The Facts About Ischemic Colitis

Medically Reviewed by Arefa Cassoobhoy, MD, MPH on September 20, 2023
4 min read

Ischemic colitis is inflammation in your large intestine, or colon. It results from a lack of blood flow to the area, usually because an artery is blocked or narrowed.

You need blood flow to your colon because it brings oxygen that keeps your tissues alive. If the blockage goes on for too long, it can cause serious problems. But if you get treatment soon, you should heal quickly. Ischemic colitis is more common in people over 60, but younger folks can get it, too. You may hear your doctor call it ischemic bowel disease.

You may notice:

Doctors often can’t pinpoint the cause of ischemic colitis. But these things can raise your odds of getting it:

  • Chronic constipation. This raises pressure inside your colon and makes it hard for blood to flow. If you have irritable bowel syndrome with constipation, you may be at even more risk.
  • Hardening of the arteries (atherosclerosis). Fatty gunk can build up and clog the arteries in your intestines.
  • Very low blood pressure or flow. This causes colon arteries to tighten and send more blood to your brain. A number of health problems can cause low blood pressure. But dehydration, heart failure, large blood loss, and shock are the leading reasons.
  • A blood clot. One can form inside an artery wall or break off from somewhere else and move toward your colon. Certain health problems you get from your parents at birth can cause blood to clot too easily. Your doctor may give you tests to see if you have one of these conditions.
  • Bowel blockage. This can result from a hernia, scar tissue, or a tumor.

Surgery to repair an aortic aneurysm (a bulge in the artery) can lead to ischemic colitis. Other operations in your belly or your circulatory system can also cause problems.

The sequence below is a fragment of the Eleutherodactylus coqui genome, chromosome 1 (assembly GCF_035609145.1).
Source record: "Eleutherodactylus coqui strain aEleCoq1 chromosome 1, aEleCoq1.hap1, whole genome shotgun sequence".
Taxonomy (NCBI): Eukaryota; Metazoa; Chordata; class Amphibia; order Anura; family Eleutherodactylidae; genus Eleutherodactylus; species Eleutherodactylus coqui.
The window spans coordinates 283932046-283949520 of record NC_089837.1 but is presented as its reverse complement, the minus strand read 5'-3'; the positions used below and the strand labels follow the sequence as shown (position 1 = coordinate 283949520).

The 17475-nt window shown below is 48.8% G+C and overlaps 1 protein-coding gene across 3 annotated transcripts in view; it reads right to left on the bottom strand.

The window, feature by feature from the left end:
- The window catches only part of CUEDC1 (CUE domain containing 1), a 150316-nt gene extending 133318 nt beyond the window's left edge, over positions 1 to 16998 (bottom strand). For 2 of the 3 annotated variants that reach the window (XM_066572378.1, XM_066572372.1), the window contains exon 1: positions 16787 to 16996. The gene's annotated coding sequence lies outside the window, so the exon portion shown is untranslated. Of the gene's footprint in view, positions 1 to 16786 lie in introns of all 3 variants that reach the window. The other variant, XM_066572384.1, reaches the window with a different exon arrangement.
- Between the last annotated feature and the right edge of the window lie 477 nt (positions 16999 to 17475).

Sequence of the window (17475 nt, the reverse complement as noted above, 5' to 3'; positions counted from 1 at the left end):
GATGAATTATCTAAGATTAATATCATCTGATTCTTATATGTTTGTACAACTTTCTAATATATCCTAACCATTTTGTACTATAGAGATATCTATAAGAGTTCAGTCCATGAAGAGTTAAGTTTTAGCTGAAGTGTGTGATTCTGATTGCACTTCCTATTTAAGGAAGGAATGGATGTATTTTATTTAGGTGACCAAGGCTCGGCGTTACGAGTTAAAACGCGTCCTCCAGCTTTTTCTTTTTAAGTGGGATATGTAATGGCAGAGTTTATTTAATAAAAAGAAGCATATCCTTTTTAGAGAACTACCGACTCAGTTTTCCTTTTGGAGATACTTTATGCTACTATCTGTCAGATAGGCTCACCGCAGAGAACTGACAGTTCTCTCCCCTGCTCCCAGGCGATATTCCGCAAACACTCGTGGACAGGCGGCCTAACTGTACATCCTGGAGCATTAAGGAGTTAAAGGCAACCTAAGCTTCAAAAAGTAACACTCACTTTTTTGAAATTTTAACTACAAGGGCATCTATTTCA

The risk also goes up if you’re a long distance runner. During a marathon, blood flow may shift away from your gut to meet the oxygen needs of your leg muscles. Dehydration could play a role, too.

It’s rare, but some medications can trigger an ischemic colitis attack. These include:

Ischemic colitis is a master of disguise. Its symptoms can mimic other conditions, including a flare of ulcerative colitis or Crohn’s disease. Those long-lasting conditions result from a problem with your immune system, not low blood flow.

Doctors may ask for any of these tests to decide if you have ischemic colitis:

  • Imaging tests, like CT scans and angiograms. These use X-rays at different angles to get a detailed image of your colon and blood vessels.
  • Stool samples. Doctors look for infections that may be causing your symptoms.
  • Colonoscopy. This test looks inside your colon. The doctor also may take tissue samples to confirm a diagnosis.

If you have a mild case -- and most cases are mild -- the inner lining of your colon is inflamed, sore, and bleeding. It usually heals on its own, but you may get antibiotics to prevent infection.

You’ll probably get IV fluids to keep you hydrated. To give your colon a rest while it heals, you won’t be able to drink or eat anything for a few days.

If you have a more serious case, a surgeon may need to remove dead tissue or repair your bowel.

After your treatment, you may need another colonoscopy to make sure there are no lasting problems.

For most people, an ischemic colitis attack is a one-time thing -- it never happens again. In others, it can become an ongoing problem.

You might be able to prevent another episode. To stack the odds in your favor:

  • Stay hydrated.
  • Discuss your medications with your doctor. If one med triggered the problem, the doctor may know of others that will work better for you.
  • Stop smoking. It damages virtually all your organs, including blood vessels.

This condition results from a blocked artery. If you have it, you should eat a low-fat diet similar to what people with heart disease eat. Multiple small meals may be a better option, too. You may notice pain after you eat a fatty meal.

If you have ischemic colitis and have pain on your right side or sudden belly pain that’s so severe you can’t find a comfortable position, head to the ER or call 911.

The artery feeding the right side of your colon also feeds part of the small intestine. A blockage there can quickly damage or kill tissue. If this life-threatening situation occurs, you'll need surgery to clear the blockage and to remove the damaged part of the intestine.